The safest way out of a helicopter, it would seem, would be to wait for the thing to land.
That goes for pretty much anyone, but particularly for a man whose frame sits atop a pair of ankles and legs that wreaked havoc on the college lacrosse field a year ago.
Garrett Thul was equal parts dominating and surprising in his freshman campaign, a nice-to-meet-you program-record-breaking effort of 41 goals and 50 points.
And so keeping his limbs intact would seem a decent offseason priority, which is why Thul's choice to exit said helicopter -- by rappelling out of it -- was just a little sketchy.
Imagine, if you will, Jared Sullinger dangling 100 feet above the Ohio State campus.
Then imagine Thad Matta watching.
"Oh, I didn't really think of it that much," said Thul's coach, Joe Alberici.
He can't, or else he would go mad. Thul and his teammates spend the offseason training just like every other athlete. It's just that their training is a little more extreme.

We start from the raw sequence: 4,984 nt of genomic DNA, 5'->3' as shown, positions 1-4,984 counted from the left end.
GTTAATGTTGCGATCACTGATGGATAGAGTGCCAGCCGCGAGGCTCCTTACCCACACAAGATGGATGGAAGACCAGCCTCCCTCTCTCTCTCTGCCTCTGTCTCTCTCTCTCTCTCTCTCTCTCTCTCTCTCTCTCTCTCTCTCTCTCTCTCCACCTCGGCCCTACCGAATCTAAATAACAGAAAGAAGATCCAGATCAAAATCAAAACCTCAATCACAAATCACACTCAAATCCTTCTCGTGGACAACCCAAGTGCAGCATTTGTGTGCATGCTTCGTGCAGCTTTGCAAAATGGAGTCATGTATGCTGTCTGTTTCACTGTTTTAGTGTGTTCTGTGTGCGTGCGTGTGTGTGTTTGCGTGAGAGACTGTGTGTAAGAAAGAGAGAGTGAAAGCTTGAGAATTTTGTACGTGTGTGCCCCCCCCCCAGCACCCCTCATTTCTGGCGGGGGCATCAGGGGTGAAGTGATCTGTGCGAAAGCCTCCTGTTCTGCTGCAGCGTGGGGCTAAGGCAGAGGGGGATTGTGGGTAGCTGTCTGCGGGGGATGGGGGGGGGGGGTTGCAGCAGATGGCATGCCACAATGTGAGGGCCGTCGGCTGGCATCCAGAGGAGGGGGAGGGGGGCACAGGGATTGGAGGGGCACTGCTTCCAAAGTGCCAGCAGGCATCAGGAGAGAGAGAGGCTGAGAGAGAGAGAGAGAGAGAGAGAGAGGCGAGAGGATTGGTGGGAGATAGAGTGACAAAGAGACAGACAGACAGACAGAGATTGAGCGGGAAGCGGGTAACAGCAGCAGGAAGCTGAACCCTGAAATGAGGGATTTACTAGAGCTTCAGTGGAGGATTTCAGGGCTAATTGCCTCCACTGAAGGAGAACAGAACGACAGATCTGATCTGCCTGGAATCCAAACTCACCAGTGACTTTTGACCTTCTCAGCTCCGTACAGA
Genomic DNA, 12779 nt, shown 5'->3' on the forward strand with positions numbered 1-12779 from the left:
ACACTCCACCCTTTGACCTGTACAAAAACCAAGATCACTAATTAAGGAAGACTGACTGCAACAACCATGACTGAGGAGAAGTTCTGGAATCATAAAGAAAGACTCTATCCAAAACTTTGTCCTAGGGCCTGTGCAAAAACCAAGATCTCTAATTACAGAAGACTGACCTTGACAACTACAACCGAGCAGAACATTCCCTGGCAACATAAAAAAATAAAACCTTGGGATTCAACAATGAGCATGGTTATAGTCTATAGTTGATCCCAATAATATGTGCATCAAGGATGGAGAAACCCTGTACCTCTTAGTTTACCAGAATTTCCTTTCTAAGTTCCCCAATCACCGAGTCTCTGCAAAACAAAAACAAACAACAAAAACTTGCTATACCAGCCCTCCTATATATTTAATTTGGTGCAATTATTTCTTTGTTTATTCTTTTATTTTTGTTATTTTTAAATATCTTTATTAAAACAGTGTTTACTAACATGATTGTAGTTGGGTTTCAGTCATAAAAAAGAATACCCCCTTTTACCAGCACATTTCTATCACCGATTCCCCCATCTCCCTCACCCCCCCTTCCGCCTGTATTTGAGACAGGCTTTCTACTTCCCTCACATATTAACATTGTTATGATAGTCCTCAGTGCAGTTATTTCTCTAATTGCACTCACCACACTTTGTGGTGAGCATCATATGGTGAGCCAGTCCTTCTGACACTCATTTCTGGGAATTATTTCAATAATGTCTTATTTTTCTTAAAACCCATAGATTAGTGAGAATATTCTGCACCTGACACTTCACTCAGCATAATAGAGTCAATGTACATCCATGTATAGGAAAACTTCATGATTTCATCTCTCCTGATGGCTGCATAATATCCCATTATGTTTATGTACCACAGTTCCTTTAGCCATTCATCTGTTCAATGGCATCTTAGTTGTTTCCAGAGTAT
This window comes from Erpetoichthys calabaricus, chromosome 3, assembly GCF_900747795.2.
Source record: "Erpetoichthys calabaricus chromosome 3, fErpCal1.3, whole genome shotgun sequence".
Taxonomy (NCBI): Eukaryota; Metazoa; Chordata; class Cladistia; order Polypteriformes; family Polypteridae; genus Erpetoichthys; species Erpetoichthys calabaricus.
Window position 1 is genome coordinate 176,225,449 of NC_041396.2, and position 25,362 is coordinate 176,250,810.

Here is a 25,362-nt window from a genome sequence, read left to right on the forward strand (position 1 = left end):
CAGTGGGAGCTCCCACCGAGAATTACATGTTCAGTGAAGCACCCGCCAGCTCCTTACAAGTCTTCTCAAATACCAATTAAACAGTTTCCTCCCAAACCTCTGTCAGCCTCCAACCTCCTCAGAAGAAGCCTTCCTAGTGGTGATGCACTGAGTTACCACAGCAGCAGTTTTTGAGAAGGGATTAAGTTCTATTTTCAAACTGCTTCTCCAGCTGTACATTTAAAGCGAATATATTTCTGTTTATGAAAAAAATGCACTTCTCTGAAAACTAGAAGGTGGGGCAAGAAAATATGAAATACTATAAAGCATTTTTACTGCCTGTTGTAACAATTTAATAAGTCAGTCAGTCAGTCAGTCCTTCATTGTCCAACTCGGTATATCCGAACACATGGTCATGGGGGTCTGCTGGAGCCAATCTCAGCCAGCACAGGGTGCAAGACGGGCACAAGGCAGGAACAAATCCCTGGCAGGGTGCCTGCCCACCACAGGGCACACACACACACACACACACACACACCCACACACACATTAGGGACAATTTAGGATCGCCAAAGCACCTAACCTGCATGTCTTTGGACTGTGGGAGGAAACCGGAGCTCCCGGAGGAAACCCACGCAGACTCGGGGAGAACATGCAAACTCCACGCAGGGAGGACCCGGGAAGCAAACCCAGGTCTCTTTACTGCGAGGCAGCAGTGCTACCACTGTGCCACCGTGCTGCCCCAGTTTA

Thul, a two-sport star in high school, opted to continue his college career at the U.S. Military Academy, where the rigors and demands on the everyday student are only slightly magnified for athletes.
What happens at the service academies slips by unnoticed most days, but it is in weeks such as these, amid the poignant spotlight shone on the armed forces in light of the attack on Osama bin Laden in Pakistan, that the additional responsibilities Thul and his teammates accept are recognized even more.
His helicopter hanging last summer was part of a rigorous air assault training program. This summer, Thul will work with the Secret Service in Washington, D.C., and next year, he will travel to Africa.
In between he'll try to establish the U.S. Military Academy as more than a one-hit wonder.
Last year Army pulled off the season's most stunning upset, topping defending national champion Syracuse in the first round of the NCAA tournament, its first postseason win since 1993. The Cadets wound up losing to Cornell in the next round, but their 11-6 record and Patriot League crown rank among the best in recent Army history.
Now for the hope of a topper. The 20th-ranked Cadets own a respectable 9-5 record, but a loss to Colgate in the Patriot League tournament semifinals has left Army on the NCAA tournament bubble, with a key game against No. 4 Johns Hopkins on Friday.